Friday, March 28, 2003

Back to The Senate: Priscilla Owen returns to face a potential filibuster. As I said recently, I'm not sure what the Dems hope to accomplish by filibustering judicial nominees this way. Owen, Pickering, and Estrada are being blocked as though they are Supreme Court nominees and ideological Scalia-clones. (All have received the imprimatur of the ABA, which has never been friendly to conservative ideologues.) Again, I don't denigrate partisanship as a motivation -- and partisanship it clearly is, as displayed in the hysterics of New York's Chuck Schumer, who said that the nomination of Pickering was an assault on "basic civil rights." In fact, on his web site, Schumer publishes his manifesto on ideological challenges to judiciary nominees, based on a Senate hearing on the subject. Said Schumer:
Having one or even two Justices like Scalia and Thomas [on the Supreme Court] might be legitimate because it provides the Court with a particular view of constitutional jurisprudence. But having four or five or nine Justices like them would skew the Court, veering it far from the core values most Americans believe in.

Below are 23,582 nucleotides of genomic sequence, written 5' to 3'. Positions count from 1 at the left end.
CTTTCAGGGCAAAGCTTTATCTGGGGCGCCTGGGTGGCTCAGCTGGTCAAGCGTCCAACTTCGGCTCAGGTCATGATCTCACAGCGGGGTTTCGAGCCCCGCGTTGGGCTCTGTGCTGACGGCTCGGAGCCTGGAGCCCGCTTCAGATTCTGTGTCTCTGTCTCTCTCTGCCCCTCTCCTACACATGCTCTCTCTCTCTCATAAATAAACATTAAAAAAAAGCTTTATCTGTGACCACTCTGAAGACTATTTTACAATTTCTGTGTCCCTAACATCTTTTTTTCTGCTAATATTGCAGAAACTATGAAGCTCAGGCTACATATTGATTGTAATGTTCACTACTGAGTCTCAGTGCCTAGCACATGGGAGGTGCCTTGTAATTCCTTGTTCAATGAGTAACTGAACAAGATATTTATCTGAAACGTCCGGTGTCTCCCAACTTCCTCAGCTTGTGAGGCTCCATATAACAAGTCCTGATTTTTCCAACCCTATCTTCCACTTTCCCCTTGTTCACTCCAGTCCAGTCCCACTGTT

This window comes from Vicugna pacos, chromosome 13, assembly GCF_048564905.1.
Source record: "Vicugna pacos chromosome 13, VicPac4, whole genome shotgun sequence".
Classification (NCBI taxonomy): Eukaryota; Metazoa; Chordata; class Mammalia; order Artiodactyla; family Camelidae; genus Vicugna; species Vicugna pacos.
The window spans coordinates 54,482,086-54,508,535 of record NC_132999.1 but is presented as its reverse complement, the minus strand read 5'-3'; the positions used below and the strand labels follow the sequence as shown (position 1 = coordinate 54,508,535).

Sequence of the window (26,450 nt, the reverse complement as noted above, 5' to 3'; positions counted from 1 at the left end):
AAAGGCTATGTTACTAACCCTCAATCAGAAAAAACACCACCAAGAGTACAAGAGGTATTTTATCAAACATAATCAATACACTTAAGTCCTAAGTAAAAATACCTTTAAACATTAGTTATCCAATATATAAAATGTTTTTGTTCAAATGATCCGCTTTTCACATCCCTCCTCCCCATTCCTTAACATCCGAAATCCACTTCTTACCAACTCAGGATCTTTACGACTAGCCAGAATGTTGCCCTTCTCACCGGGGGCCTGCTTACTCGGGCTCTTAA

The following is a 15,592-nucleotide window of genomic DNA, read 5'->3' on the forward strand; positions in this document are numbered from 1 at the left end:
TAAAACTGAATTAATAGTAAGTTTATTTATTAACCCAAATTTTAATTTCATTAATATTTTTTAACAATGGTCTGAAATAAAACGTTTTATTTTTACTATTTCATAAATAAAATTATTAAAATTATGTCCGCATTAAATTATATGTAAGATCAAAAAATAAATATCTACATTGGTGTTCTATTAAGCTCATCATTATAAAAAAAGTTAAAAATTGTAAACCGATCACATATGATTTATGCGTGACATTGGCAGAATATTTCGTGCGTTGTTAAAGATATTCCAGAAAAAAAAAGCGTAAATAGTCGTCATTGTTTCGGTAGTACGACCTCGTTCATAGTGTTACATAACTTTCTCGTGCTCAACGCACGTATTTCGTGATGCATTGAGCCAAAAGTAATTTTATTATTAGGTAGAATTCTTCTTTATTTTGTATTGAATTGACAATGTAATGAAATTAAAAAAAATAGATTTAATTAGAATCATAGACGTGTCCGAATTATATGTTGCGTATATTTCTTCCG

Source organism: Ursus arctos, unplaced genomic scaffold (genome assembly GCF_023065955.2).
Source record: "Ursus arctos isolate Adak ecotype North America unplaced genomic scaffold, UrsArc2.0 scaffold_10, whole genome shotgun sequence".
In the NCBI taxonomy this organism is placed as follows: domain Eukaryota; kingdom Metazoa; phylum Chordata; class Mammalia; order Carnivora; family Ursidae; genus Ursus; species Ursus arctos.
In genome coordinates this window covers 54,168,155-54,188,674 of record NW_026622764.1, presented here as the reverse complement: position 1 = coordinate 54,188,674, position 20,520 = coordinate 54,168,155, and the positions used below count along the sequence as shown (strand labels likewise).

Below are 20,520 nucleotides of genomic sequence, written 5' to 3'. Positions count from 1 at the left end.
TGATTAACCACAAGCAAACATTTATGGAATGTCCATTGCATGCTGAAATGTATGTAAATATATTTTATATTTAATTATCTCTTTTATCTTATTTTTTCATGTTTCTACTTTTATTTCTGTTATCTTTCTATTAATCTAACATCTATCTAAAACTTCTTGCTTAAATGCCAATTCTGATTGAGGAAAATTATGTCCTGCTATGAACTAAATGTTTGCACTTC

Interestingly, Eugene Volokh testified at that hearing. Volokh:
The chief point I’d like to make today is that the Supreme Court’s recent jurisprudence, including the views of the Court’s more conservative members, has been firmly within the mainstream of American constitutional thought. One may agree or disagree with this jurisprudence, but one has to acknowledge that it’s entirely mainstream.
It's a great window into the Dems' strategy as formulated by Schumer. Be prepared to hear this argument against any Bush nominee: he or she is just not in the judicial "mainstream." That's fine. As I said, partisanship is an acceptable political strategy, though not without its risks.

But look, too, for the kind of subtle smearing Hentoff takes apart here. Schumer's attempt to pin the crypto-racist label on anyone outside the "mainstream" (as Schumer sees it) is the quieter, more sinister part of the strategy. That's the part that risks the backlash.

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